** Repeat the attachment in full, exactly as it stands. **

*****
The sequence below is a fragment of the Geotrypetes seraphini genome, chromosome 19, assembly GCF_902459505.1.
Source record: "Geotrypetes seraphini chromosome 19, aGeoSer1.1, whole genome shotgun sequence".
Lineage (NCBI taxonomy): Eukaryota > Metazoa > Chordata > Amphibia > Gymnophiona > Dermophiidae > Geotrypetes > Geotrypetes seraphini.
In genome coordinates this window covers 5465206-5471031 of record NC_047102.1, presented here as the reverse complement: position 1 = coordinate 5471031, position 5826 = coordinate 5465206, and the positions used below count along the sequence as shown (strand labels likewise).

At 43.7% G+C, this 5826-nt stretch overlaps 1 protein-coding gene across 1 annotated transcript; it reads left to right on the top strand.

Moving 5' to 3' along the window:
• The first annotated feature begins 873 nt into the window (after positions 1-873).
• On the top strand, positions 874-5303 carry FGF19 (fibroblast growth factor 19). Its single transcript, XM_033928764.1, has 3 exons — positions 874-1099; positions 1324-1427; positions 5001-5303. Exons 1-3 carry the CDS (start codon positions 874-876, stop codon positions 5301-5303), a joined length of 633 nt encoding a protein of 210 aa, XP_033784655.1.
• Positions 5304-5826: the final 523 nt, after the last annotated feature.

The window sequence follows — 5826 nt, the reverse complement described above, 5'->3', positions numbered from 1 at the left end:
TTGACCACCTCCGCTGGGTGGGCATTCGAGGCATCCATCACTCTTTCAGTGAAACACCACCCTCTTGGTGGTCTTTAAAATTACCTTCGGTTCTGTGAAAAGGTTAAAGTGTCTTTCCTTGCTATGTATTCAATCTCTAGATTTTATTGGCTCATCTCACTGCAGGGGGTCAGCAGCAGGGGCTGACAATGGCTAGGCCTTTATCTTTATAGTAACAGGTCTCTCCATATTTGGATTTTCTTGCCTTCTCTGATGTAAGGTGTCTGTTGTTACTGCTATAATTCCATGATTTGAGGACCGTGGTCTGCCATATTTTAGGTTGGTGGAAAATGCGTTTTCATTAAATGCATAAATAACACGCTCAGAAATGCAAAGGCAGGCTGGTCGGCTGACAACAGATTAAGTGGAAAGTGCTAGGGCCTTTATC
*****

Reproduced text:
The sequence below is a fragment of the Geotrypetes seraphini genome, chromosome 19, assembly GCF_902459505.1.
Source record: "Geotrypetes seraphini chromosome 19, aGeoSer1.1, whole genome shotgun sequence".
Lineage (NCBI taxonomy): Eukaryota > Metazoa > Chordata > Amphibia > Gymnophiona > Dermophiidae > Geotrypetes > Geotrypetes seraphini.
In genome coordinates this window covers 5465206-5471031 of record NC_047102.1, presented here as the reverse complement: position 1 = coordinate 5471031, position 5826 = coordinate 5465206, and the positions used below count along the sequence as shown (strand labels likewise).

At 43.7% G+C, this 5826-nt stretch overlaps 1 protein-coding gene across 1 annotated transcript; it reads left to right on the top strand.

Moving 5' to 3' along the window:
• The first annotated feature begins 873 nt into the window (after positions 1-873).
• On the top strand, positions 874-5303 carry FGF19 (fibroblast growth factor 19). Its single transcript, XM_033928764.1, has 3 exons — positions 874-1099; positions 1324-1427; positions 5001-5303. Exons 1-3 carry the CDS (start codon positions 874-876, stop codon positions 5301-5303), a joined length of 633 nt encoding a protein of 210 aa, XP_033784655.1.
• Positions 5304-5826: the final 523 nt, after the last annotated feature.

The window sequence follows — 5826 nt, the reverse complement described above, 5'->3', positions numbered from 1 at the left end:
TTGACCACCTCCGCTGGGTGGGCATTCGAGGCATCCATCACTCTTTCAGTGAAACACCACCCTCTTGGTGGTCTTTAAAATTACCTTCGGTTCTGTGAAAAGGTTAAAGTGTCTTTCCTTGCTATGTATTCAATCTCTAGATTTTATTGGCTCATCTCACTGCAGGGGGTCAGCAGCAGGGGCTGACAATGGCTAGGCCTTTATCTTTATAGTAACAGGTCTCTCCATATTTGGATTTTCTTGCCTTCTCTGATGTAAGGTGTCTGTTGTTACTGCTATAATTCCATGATTTGAGGACCGTGGTCTGCCATATTTTAGGTTGGTGGAAAATGCGTTTTCATTAAATGCATAAATAACACGCTCAGAAATGCAAAGGCAGGCTGGTCGGCTGACAACAGATTAAGTGGAAAGTGCTAGGGCCTTTATC